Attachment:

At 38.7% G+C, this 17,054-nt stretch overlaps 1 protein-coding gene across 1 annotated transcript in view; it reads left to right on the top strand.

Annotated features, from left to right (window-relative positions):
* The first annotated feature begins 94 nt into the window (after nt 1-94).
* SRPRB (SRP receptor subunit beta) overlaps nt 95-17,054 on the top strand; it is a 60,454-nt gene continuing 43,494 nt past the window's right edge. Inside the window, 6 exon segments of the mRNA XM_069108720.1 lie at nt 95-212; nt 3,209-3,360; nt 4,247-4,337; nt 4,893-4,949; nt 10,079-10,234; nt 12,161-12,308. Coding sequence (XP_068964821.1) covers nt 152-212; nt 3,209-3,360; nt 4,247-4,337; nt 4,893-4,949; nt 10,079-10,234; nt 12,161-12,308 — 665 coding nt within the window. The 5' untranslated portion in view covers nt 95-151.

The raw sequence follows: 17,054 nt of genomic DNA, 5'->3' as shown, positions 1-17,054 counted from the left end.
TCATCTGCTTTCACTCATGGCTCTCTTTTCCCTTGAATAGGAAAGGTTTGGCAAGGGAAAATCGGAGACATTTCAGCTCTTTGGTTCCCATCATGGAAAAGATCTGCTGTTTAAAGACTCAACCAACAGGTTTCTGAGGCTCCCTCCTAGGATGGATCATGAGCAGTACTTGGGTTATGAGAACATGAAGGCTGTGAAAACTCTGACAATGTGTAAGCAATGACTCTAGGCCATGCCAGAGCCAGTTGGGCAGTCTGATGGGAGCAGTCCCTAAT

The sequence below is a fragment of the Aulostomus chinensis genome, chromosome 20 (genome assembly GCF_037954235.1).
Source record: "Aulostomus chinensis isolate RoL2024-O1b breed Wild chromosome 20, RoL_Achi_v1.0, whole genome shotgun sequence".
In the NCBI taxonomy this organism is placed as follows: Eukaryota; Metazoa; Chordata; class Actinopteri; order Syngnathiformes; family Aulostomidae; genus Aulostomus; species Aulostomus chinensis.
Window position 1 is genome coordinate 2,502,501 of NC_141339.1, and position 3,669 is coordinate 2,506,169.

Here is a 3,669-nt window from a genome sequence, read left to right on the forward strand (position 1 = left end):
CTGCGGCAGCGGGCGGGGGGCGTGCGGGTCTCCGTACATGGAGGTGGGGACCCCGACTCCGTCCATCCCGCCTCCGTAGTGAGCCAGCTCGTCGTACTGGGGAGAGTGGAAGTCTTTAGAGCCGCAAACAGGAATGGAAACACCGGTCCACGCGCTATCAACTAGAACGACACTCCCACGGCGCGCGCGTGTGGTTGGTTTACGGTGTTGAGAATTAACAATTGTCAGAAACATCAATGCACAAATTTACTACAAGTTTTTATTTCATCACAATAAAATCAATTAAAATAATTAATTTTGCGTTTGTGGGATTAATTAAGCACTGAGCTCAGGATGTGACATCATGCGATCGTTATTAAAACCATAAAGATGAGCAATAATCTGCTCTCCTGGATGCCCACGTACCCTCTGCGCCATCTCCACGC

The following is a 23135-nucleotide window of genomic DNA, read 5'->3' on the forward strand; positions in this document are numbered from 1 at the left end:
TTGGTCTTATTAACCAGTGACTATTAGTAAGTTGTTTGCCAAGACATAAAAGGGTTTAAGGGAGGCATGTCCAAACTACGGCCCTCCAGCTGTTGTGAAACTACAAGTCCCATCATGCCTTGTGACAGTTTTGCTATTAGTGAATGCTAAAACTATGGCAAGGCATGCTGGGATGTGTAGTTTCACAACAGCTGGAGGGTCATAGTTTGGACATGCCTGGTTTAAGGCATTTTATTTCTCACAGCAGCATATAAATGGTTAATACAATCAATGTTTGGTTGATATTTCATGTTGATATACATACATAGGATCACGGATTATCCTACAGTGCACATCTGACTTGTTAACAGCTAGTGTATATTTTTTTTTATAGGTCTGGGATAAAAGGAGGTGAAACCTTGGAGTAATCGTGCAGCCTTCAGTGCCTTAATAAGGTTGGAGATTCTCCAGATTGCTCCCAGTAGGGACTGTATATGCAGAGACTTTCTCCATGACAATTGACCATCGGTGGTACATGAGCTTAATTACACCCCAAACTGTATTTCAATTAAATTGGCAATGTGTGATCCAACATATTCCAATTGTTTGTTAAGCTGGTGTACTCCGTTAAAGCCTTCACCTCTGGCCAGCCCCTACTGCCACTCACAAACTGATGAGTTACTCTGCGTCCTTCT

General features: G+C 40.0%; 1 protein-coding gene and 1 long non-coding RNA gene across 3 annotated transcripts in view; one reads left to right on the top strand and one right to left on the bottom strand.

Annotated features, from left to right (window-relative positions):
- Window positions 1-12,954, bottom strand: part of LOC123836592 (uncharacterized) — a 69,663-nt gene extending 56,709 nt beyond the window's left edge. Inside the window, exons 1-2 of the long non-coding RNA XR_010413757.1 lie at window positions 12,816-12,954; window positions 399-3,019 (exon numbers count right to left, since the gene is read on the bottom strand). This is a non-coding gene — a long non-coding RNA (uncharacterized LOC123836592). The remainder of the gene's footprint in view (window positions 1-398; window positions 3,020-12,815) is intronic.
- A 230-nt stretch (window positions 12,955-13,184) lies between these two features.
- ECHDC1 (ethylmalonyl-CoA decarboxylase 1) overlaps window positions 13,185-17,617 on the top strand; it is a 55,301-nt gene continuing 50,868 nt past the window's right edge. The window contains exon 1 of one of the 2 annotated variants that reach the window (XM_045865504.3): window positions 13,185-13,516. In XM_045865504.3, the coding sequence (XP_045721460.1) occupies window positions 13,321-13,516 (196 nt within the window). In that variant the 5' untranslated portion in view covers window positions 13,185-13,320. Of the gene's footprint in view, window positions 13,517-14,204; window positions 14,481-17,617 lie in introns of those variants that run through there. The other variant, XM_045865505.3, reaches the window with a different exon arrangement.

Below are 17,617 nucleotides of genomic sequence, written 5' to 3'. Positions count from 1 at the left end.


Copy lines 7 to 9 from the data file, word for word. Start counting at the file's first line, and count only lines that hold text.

The sequence below is a fragment of the Aulostomus chinensis genome, chromosome 20 (genome assembly GCF_037954235.1).
Source record: "Aulostomus chinensis isolate RoL2024-O1b breed Wild chromosome 20, RoL_Achi_v1.0, whole genome shotgun sequence".
In the NCBI taxonomy this organism is placed as follows: Eukaryota; Metazoa; Chordata; class Actinopteri; order Syngnathiformes; family Aulostomidae; genus Aulostomus; species Aulostomus chinensis.